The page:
News Net Nebraska

Complete News World

Stellamoti: The smallest discovery ever recorded

Stellamoti: The smallest discovery ever recorded

An artistic representation of pressure waves, of different frequencies, propagating in the inner layers of a star. Credits: Tania Cunha (Planetário do Porto – Centro Ciência Viva)/Instituto Astrofísica e Ciências do Spaço

Inside stars, the turbulent movements of matter generate pressure waves that make their surfaces pulsate. stellamutti, Earthquakes In English, this is what these waves capable of shaking stars are called. Just as geologists use earthquakes to study the Earth's structure, astronomers use stellar quakes to obtain information about the structure and internal composition of stars. Using technologies AstroseismologyThe science that studies these phenomena, Thiago CampanteastronomerInstitute of Astrophysics and Space SciencesHis colleagues have now been able to detect very small pulses on the surface of one of them Orange dwarfThe star Epsilon Indians, is attributed to the smallest stellamoto ever discovered. In the studioAccepted for publication in Astronomy and Astrophysics LettersEnrico Corsaro and Ennio Burretti from Enav participated.

One way to detect star movements involves measuring small variations in starlight. In fact, the celestial body's surface pulsations affect the wavelengths of visible radiation we observe, resulting in blue or red shifts Doppler effectcan be detected by measurement Radial velocity From the star. In the study in question, using spectroscopy espresso mounted on Very large telescope ESO researchers were able to record these luminous differences in the spectrum of Epsilon Indi, an orange dwarf 11.9 light-years away from Earth, located in the Indian constellation.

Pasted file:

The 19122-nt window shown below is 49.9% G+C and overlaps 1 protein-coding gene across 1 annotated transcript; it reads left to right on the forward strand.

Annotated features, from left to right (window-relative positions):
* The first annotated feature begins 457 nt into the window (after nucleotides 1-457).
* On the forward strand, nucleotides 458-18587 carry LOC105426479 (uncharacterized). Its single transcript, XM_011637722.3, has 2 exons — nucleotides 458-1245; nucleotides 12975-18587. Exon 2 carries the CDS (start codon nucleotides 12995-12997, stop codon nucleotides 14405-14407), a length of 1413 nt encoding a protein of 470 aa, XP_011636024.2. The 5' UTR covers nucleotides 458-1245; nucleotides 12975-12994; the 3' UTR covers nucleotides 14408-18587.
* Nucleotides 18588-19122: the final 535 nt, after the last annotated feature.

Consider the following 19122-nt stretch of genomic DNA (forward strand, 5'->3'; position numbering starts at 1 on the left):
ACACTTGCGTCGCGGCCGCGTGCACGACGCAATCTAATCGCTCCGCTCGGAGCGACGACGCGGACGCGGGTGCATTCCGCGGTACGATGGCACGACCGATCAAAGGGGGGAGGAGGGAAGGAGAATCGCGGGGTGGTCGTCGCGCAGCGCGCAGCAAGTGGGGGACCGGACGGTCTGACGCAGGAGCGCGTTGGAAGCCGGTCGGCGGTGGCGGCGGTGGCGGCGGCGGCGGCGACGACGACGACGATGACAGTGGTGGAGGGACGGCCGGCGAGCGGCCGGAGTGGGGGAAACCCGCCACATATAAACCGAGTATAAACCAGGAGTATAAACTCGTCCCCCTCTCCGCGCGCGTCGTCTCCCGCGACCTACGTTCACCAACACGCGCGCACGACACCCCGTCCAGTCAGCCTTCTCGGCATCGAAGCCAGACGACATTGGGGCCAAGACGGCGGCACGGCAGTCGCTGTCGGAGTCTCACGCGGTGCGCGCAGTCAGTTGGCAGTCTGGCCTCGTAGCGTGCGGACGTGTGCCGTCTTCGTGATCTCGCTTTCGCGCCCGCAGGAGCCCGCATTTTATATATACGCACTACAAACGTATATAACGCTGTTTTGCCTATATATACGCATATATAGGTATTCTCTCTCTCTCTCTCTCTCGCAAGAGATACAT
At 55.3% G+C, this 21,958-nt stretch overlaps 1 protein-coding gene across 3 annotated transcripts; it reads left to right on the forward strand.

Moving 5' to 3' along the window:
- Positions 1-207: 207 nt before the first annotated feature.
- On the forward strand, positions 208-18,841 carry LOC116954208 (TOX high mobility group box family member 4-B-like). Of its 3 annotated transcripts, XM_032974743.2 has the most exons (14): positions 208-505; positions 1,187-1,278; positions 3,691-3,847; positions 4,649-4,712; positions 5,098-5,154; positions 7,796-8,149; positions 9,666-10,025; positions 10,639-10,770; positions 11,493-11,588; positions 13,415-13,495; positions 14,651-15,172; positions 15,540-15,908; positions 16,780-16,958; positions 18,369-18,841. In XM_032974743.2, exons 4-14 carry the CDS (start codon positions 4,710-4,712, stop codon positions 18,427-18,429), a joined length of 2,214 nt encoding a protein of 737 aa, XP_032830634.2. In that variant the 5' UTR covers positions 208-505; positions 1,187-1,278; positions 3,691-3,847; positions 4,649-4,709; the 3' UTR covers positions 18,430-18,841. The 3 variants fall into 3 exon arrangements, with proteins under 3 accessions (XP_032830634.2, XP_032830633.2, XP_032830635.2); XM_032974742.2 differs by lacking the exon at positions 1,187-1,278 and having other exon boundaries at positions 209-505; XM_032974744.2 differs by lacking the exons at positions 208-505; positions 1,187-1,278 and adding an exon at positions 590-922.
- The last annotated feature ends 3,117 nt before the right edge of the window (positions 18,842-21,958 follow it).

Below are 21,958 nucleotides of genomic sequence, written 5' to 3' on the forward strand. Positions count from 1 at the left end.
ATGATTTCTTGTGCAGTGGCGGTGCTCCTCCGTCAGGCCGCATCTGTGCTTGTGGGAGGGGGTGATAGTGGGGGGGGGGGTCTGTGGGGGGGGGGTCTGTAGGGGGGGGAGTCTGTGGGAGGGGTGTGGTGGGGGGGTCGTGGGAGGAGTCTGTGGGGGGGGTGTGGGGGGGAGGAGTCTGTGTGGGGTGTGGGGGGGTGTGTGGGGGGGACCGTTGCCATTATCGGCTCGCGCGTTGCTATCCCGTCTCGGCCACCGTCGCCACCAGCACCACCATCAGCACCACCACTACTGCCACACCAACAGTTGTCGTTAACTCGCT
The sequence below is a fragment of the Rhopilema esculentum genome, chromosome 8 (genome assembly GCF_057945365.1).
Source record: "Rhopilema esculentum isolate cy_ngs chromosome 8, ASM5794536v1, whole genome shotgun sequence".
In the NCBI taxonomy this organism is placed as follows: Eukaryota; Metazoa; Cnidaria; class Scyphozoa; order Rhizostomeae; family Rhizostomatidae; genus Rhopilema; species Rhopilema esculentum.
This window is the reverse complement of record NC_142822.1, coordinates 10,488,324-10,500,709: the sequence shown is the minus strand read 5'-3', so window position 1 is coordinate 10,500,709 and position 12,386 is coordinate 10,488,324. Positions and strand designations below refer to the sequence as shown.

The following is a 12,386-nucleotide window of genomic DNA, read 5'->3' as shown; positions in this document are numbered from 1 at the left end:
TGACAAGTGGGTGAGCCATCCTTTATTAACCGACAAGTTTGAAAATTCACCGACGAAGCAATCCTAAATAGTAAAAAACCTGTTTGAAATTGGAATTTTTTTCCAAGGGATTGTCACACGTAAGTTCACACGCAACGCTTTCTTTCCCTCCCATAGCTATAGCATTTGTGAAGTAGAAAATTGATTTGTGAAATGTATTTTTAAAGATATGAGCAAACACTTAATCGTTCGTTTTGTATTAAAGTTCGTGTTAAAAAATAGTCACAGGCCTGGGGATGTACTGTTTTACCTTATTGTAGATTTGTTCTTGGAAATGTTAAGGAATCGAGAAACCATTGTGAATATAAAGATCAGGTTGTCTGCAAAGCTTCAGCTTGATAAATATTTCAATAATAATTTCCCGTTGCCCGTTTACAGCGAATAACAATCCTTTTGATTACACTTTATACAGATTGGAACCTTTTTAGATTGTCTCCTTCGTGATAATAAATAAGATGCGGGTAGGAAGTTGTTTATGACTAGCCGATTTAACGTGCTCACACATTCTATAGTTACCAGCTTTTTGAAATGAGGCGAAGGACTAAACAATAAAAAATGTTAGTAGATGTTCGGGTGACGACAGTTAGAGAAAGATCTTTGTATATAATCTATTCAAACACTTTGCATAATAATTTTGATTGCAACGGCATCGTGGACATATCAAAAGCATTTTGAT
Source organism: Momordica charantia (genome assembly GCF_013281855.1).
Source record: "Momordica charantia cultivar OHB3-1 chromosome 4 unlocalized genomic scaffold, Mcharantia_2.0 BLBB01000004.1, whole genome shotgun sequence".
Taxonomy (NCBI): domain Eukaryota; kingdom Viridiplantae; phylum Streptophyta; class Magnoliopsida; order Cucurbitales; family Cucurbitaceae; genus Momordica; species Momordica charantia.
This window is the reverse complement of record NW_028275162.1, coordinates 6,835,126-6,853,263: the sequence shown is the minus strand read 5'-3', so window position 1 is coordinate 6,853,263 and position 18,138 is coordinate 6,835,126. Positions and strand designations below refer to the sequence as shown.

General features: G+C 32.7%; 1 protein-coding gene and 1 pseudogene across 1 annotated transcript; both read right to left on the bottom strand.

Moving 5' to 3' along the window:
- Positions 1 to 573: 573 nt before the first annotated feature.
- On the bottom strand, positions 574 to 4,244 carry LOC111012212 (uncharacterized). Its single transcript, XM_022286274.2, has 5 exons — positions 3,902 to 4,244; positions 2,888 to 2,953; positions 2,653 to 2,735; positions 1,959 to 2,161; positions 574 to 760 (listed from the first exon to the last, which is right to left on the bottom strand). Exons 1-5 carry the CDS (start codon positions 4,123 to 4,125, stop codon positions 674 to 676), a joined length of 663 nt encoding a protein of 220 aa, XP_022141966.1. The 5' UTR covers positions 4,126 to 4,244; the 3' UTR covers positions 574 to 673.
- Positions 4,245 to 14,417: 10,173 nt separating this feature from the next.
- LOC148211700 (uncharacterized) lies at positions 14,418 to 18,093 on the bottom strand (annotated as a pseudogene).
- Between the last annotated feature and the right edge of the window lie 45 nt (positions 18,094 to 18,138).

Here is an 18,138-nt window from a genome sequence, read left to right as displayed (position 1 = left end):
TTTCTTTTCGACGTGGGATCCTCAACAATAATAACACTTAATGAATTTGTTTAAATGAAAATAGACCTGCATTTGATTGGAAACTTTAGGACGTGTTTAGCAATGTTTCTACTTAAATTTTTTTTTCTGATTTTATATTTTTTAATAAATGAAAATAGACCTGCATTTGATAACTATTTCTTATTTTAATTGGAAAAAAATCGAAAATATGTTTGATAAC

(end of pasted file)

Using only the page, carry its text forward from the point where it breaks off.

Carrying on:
“Radial velocities are a measurement obtained thanks to the Doppler effect produced by the star's oscillations on its spectrum.” Enaf media Enrico pirate, an astronomer at INAF in Catania and co-author of the publication. “When these oscillations (or stellar movements) occur – Corsaro adds – the star expands and contracts continuously. When it expands, due to the Doppler effect, the lines of the spectrum shift towards blue, and vice versa, when it contracts, the lines move towards red. Thanks to instruments such as spectrometers, we are able to observe these differences, even if they are of very small magnitude, which are directly related to the fundamental properties of the star such as mass and radius, and to its internal structure.

A diagram showing some properties of the orange dwarf Epsilon Indi and the Sun in comparison. Credits: Paulo Pereira (Institute of Astrophysics and Science do Spaso)

Subsequent translation of these light differences into sound waves allowed the researchers to observe something they had not expected. In the resulting frequency spectra, they found that the amplitude of the waves varied by a few centimeters per second (a value of about 14% of the amplitude of the waves' oscillation). Earthquakes Recorded on Our Star): The youngest Stellamoto signature recorded to date.